Would it be a good rule of thumb to assume that there are no cubes where you can't see them (ie. behind other cubes)? I've been doing CDP and gotten problems wrong because some of the diagrams are drawn in a way where you can't see everything; will the real DAT be like this?

You should only assume that a hidden cube is present if it is necessary to support a cube on top of it. If, for example, you see a cube three rows high, you must assume that there are two cubes under it, even if they are hidden.

Would it be a good rule of thumb to assume that there are no cubes where you can't see them (ie. behind other cubes)? I've been doing CDP and gotten problems wrong because some of the diagrams are drawn in a way where you can't see everything; will the real DAT be like this?

I had the same problem with CDP and I searched some of the posts regarding it, CDP has weird cube patterns that are illusions and its basically a mind****.... from what people said, real DAT cube counting is more straight forward without the illusions.

The illusions are different from hidden cubes though if thats what you're asking... hidden cubes are fair game, if a stack of cubes is like 4X4, there are gonna be cubes you can't see and you have to account for them.... but as far as those trippy illusion cube counting problems, doesn't seem like people said that they were on the real test.

You should only assume that a hidden cube is present if it is necessary to support a cube on top of it. If, for example, you see a cube three rows high, you must assume that there are two cubes under it, even if they are hidden.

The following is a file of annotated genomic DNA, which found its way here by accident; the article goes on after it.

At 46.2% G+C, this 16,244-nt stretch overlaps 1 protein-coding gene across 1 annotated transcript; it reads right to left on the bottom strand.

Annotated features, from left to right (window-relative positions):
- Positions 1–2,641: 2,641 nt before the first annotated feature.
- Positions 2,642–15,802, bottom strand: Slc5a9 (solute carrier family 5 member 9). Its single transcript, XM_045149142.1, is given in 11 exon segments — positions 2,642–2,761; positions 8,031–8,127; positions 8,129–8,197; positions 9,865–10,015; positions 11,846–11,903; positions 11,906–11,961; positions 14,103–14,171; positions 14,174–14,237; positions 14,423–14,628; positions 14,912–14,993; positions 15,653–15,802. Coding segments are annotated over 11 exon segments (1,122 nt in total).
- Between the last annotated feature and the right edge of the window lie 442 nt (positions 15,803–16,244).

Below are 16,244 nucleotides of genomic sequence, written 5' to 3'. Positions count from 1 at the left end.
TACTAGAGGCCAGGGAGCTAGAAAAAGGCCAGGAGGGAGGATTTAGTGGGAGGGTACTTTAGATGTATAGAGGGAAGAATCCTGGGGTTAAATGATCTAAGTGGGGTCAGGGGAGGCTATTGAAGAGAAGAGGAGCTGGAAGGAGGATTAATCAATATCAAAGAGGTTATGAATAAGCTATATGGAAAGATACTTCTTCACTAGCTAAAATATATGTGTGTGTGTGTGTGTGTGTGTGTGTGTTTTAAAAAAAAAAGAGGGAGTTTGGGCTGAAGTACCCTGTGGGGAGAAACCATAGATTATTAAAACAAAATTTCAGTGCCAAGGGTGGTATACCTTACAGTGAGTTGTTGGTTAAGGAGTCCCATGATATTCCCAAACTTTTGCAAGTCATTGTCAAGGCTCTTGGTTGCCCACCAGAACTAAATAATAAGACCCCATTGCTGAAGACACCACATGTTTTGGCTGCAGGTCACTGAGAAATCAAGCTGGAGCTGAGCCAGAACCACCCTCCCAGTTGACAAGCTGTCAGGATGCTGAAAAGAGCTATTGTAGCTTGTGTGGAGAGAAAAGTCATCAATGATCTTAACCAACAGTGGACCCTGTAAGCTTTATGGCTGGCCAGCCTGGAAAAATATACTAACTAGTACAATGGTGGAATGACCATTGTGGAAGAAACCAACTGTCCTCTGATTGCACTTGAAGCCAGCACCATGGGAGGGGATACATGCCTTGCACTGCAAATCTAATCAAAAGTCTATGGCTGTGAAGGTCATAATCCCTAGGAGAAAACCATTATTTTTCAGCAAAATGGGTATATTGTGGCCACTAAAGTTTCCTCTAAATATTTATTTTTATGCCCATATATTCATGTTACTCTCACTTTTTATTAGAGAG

yep, all the advice given here is true. use your own logic if you see a figure and know it must be supported by other cubes. also, the cube counting on CDP is MUCH harder than the actual exam. the real cube counting will be straightforward

Also ... on Crack I noticed that each question is related to its own figure where as on the DAT a single figure is used for multiple questions ... this helps with quickly moving through the questions once youve counted cubes of each type and I found the kaplan method helpful.

Im not sure exactly what the kaplan method is but i think its making a tally sheet for each diagram. If so that is what i find the best way.

To recap:
for each diagram make a vertical list 1-5 then start at one side and systematically work your way to the last cube. I start at the highest cube (bc it is almost alwasy 5 sided and is a quick way to get moving) then work down. when i come to a lvl where there are multiple cubes i start on the back right and do each row at a time to make sure i dont miss any cubes. I am sure there are other methods that work too but this way makes sure you dont overlook a hidden cube

on crack test 2, the cube counting is messed up on one. I can't even figuere out what the heck is going on. I think its the fourth figure. anyone know what I'm talkimg about.

on crack test 2, the cube counting is messed up on one. I can't even figuere out what the heck is going on. I think its the fourth figure. anyone know what I'm talkimg about.